Birding Etiquette

A few tips for birding field trips, tours, or anytime you’re birding by yourself or in a group:

  • Be on time.
  • Rotate position on trails.
  • Observe the queue when using the group scope—take a brief initial view, then return for a longer one when everyone has had a chance at a first view.
  • Keep in mind that in order to find most birds you will be encroaching on their territory, so tread lightly and respect boundaries.
  • Silence is golden. The keen senses of birds alert them to your presence, often long before you have a chance to see them. Whether alone or in a group, walk as quietly as possible and talk softly. Take cues from the leader who might signal for quiet as the group approaches a bird. Quiet walks will also help when listening for bird calls.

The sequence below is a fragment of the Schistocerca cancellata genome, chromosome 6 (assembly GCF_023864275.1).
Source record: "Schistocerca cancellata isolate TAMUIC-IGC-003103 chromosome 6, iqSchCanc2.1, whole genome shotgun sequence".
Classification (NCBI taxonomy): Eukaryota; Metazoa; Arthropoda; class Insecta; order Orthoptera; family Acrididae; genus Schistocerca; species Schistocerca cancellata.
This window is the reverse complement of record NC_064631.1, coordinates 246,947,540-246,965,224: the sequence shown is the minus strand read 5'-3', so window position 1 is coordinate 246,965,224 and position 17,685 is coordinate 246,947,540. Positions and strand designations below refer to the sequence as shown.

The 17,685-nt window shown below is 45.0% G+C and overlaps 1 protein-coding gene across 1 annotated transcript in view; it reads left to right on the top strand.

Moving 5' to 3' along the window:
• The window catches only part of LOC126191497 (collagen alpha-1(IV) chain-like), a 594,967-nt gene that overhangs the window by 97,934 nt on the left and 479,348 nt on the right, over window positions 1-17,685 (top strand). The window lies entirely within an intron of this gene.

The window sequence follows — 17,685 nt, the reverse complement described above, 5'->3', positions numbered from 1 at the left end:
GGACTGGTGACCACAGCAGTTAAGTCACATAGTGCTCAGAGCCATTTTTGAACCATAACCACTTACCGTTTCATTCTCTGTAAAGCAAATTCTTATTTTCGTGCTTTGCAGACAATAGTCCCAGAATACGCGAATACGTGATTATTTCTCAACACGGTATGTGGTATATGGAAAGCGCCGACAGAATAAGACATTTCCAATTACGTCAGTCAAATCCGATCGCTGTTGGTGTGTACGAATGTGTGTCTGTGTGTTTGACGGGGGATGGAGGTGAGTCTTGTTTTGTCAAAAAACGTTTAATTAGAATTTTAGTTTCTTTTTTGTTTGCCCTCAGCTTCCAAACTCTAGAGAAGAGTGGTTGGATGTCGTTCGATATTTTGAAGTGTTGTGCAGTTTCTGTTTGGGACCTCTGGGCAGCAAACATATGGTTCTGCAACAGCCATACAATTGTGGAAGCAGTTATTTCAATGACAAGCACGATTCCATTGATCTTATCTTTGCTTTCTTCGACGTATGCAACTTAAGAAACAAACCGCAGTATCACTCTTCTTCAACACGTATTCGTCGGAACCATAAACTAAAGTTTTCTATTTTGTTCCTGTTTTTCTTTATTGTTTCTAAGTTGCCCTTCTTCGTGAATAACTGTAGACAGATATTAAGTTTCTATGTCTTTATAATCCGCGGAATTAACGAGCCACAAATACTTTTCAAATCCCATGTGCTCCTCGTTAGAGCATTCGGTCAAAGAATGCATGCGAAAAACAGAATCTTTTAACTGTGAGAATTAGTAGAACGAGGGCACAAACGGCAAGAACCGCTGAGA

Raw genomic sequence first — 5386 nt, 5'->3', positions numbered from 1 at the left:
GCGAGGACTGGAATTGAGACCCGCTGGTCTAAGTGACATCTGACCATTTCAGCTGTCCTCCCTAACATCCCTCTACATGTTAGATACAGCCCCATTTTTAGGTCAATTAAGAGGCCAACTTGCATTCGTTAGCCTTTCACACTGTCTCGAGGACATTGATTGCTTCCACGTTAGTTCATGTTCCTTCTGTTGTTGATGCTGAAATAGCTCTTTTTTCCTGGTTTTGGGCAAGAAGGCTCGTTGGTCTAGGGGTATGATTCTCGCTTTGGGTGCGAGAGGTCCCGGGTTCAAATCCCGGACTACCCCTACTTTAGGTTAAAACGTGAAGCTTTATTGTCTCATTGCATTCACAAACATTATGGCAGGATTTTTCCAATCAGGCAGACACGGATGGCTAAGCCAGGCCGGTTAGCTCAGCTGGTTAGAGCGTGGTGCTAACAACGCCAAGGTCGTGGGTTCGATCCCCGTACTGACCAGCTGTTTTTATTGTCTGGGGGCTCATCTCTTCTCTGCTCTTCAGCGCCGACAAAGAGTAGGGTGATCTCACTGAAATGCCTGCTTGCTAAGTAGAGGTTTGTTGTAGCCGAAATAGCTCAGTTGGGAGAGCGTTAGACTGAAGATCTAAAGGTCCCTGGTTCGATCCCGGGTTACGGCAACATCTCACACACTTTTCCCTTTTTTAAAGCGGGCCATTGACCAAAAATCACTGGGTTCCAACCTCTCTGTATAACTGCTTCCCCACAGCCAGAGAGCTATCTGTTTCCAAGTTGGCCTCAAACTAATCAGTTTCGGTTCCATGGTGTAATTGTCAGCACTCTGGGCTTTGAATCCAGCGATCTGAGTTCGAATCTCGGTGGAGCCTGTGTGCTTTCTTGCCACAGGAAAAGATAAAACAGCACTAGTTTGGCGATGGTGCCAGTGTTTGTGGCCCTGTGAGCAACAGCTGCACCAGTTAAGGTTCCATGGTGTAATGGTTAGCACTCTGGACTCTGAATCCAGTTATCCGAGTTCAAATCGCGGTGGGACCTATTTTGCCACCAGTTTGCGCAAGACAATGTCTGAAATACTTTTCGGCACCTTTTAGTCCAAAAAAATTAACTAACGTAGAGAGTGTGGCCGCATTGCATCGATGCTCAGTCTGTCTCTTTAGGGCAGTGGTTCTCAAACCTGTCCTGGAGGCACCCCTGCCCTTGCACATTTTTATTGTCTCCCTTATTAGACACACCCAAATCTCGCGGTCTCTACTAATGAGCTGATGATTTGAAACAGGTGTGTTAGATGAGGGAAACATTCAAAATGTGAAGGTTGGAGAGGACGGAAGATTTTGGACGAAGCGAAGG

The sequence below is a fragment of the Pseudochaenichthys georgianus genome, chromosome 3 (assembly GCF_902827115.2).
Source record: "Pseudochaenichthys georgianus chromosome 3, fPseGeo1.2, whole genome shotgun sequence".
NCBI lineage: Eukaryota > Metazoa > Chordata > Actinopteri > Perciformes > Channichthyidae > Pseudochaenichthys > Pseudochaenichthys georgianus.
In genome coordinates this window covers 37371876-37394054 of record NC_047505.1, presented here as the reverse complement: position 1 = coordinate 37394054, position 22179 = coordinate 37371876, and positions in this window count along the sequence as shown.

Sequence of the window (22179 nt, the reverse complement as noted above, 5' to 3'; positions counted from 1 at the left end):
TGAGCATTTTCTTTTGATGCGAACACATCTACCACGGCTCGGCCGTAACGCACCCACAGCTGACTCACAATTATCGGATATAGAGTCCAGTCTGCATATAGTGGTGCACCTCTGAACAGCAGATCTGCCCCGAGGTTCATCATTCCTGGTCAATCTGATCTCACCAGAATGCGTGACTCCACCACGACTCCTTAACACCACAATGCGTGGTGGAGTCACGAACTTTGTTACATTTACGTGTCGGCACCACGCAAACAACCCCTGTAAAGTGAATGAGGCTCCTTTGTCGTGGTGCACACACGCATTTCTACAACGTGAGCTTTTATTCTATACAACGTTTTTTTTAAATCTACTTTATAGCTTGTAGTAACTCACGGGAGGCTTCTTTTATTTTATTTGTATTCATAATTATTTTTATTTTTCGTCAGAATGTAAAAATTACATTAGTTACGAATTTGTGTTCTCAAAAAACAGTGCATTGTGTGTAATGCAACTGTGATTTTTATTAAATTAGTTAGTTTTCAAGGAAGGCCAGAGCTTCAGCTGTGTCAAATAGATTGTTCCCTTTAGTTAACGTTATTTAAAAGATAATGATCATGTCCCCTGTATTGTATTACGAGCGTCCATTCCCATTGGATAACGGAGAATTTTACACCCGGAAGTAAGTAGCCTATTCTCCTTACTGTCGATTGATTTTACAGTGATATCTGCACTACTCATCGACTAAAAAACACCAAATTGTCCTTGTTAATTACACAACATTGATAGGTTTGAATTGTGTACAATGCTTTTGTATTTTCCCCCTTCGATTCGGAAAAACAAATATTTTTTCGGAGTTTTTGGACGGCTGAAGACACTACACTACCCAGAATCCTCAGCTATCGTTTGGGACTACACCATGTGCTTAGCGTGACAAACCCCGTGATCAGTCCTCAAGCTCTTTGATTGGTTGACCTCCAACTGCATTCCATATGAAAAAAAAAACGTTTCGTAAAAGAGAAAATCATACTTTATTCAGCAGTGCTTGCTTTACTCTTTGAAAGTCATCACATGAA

• Take extra care when in an active nesting area. It is hard enough for birds to compete with each other for mates and space; human interference causes additional stress.
  • Make sure you are not trespassing on private property. Some bird sanctuaries are located on someone’s land, whose owners may not enjoy strangers with binoculars trekking around their backyard. Make sure you have permission to bird beforehand.
  • Don’t be a Peeping Tom! Avoid pointing your binoculars at other people or their homes.
  • While some birders prefer solitude, others bird in groups and enjoy sharing their findings. If you are new to birding, don’t be shy; there is sure to be a more knowledgeable birder in the group willing to pass on tips and sightings.
  • Don’t smoke.

And most important, enjoy yourself! Don’t be too concerned about finding that rare bird or spotting more species than last month. Birding is meant to be informative but also fun.